It began with a phone call.
Some friends had phoned to ask if we wanted to join them on a hike at Lake Louise. To the teahouse. We’d been to Lake Louise several times, but each time our attempt at a hike was thwarted by our small-in-stature-loud-in-voice companions.
So we said yes. I’d read a blurb about the hike to the teahouse in my Rough Guide and it sounded beautiful. Our recent adventure on the Douglas Fir Trail had bolstered my confidence that the boys could manage a one-mile-plus hike. Because I vaguely recalled the Rough Guide had indicated it was a 3km hike to the teahouse.
So we loaded up the car-van with snacks and water and extra clothes and a Baby Bjorn carrier and a jogging stroller. And we drove off in search of adventure.
By the time we were halfway there, it was pouring rain. The cell phone rang, it was our friends. Did we want to ditch our plans on account of the rain? Nah, I replied, certain the weather would change.
Sure enough, by the time we reached the Lake, it had stopped raining. We tumbled out of the car-van with the kids, Bjorn carrier and jogging stroller in tow. I didn’t pack any snacks or drinks for the hike because (1) I thought we were hiking about a mile, and (2) I didn’t want to carry anything nonessential, and (3) we were going to a teahouse. For cake. And tea. We made the requisite pitstops and met up with our friends and their two boys.
It was shortly after 12pm.
The professor realized he’d left his wallet in the car. ‘Should I run back and get it,’ he asked, since I had very little cash in mine. We told him it was fine, that between the rest of us we probably had enough money to cover a round of refreshments. Personally, I fully expected the teahouse to accept debit cards. I mean, who goes for a hike with a wad of cash?
It took us a while to get in the hiking groove. The boys were bursting with energy from the car-ride and excited at the chance to be with their friends. And we were slowed by a clump of people gathered at the far end of the lake, pointing to an ambiguous speck of blackness on the opposite hillside.
Shortly after the ‘bear’ sighting, things changed. The gently meandering path beside the Lake turned into a steep-ish trail laden with mud and rocks and horse poop. And then it started raining. I’d brought hats and mittens. I hadn’t brought raincoats.
If there’s anything more miserable than trying to coerce five boy-children along a muddy, rocky trail...in the rain….I am not aware of it. I felt like a pauper from Les Miserables, but instead of a rickety wagon filled with our worldly possessions….we had a blue stroller filled with a baby.
If ever you go on a hike and you want every single hiker to speak to you, do one of two things: (1) push a jogging stroller along terrain that is clearly not meant for a jogging stroller, and (2) hike with five small boys. It became something of a joke as hiker upon hiker stopped to warn the stroller-pushing-professor: the trail gets much narrower up there, this is as far as you’ll be able to take that, etc.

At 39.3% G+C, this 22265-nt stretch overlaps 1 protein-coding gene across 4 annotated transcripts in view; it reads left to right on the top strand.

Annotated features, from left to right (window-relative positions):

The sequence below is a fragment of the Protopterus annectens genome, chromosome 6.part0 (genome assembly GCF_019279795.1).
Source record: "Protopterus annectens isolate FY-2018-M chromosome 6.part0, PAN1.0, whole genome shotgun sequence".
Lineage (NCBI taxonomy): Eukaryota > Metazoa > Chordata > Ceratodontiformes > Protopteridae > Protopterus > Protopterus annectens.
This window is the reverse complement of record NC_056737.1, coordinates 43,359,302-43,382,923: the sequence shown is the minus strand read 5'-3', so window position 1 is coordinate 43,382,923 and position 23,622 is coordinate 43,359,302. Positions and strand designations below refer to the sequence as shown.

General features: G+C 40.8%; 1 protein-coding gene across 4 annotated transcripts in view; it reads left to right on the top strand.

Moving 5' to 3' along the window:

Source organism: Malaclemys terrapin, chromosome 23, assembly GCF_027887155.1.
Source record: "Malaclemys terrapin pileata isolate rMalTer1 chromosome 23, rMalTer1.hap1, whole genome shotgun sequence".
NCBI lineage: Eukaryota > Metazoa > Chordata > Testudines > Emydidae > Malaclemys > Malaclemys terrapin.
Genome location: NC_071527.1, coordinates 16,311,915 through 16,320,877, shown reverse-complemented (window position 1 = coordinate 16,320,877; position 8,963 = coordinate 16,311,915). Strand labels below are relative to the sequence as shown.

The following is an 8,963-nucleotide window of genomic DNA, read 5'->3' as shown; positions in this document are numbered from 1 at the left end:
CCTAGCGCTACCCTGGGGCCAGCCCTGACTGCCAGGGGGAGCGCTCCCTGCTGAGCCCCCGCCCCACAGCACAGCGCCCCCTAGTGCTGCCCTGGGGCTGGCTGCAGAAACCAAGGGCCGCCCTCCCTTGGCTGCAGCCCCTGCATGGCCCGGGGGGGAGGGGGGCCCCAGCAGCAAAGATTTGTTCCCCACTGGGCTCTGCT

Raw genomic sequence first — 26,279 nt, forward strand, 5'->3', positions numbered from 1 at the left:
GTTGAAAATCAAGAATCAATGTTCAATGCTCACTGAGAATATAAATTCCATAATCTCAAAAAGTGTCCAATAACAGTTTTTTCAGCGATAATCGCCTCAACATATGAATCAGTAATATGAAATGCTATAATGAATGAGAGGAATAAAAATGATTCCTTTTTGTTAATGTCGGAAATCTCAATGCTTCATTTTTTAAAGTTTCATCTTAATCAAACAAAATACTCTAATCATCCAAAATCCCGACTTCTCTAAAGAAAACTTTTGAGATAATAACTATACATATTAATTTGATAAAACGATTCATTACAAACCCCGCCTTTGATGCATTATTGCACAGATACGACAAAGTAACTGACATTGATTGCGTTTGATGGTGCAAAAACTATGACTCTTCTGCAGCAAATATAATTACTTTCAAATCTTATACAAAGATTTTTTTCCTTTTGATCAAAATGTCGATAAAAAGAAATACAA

‘If you want to save the lives of future hikers, tell them not to talk to me,’ Mr. Johnson muttered to me under his breath.
Our fellow hikers were also intrigued by the Von Trapp-esque boys traipsing along the trail. ‘How old?’ ‘Has he walked the whole way?’ Why he talking to me?’ the Hen invariably asked after each comment.
We were walking for what seemed like hours. ‘We can turn around if you want,’ our friends conceded. But they weren’t yet familiar with the exceedingly stubborn (crazy!) Johnsons. What would be worse than a hideous hike? A failed hideous hike.
We reached a fork in the road. One sign pointed up, towards Lake Agnes. And the other pointed straight ahead, to the Plaine-des-Six-Glaciers. ‘Which one are we supposed to take,’ I asked our friends. I’d assumed all along we were going to Lake Agnes, since that was the teahouse mentioned in my guidebook.
‘Straight ahead,’ our leader instructed.
So we trudged on. ‘Would you rather run ten miles, alone, or do this hike?’ I asked the professor. ‘I’m not sure,’ my distance-hating husband replied. The answer seemed obvious to me: I’d choose running (limping!) alone for ten miles to struggling along a mountainous trail with three kids. In the cold and rain. I didn’t have encouraging words to offer when my oldest wailed that he was cold and hungry. I had no energy to beg the Hen to walk when he stopped dead in his tracks and insisted I carry him. I had no energy to carry him, either.
We came to a rocky ledge that had a rope along one side, for hikers to hold onto – lest they slip and fall off the trail. I had visions of my oblivious-to-his-surroundings three year old tumbling to his demise. After we’d passed the precarious spot, we met some hikers on their way back from the teahouse. ‘Not much longer,’ their ringleader chirped, ‘about another forty five minutes or so.’
When I heard ‘forty-five minutes’ I wanted to cry.
Instead, I kept putting one foot in front of the other while singing ‘The Locomotion’ loud enough for my boys to hear. Because I couldn’t think of anything else that conveyed a (false) sense of energy and optimism.
The closer we got to the teahouse, the more I worried that I wouldn’t find the mental fortitude necessary to walk back down the mountain. ‘I’m not leaving that teahouse,’ I warned my better half. ‘I will stay there and get a job. You can go back with the boys.’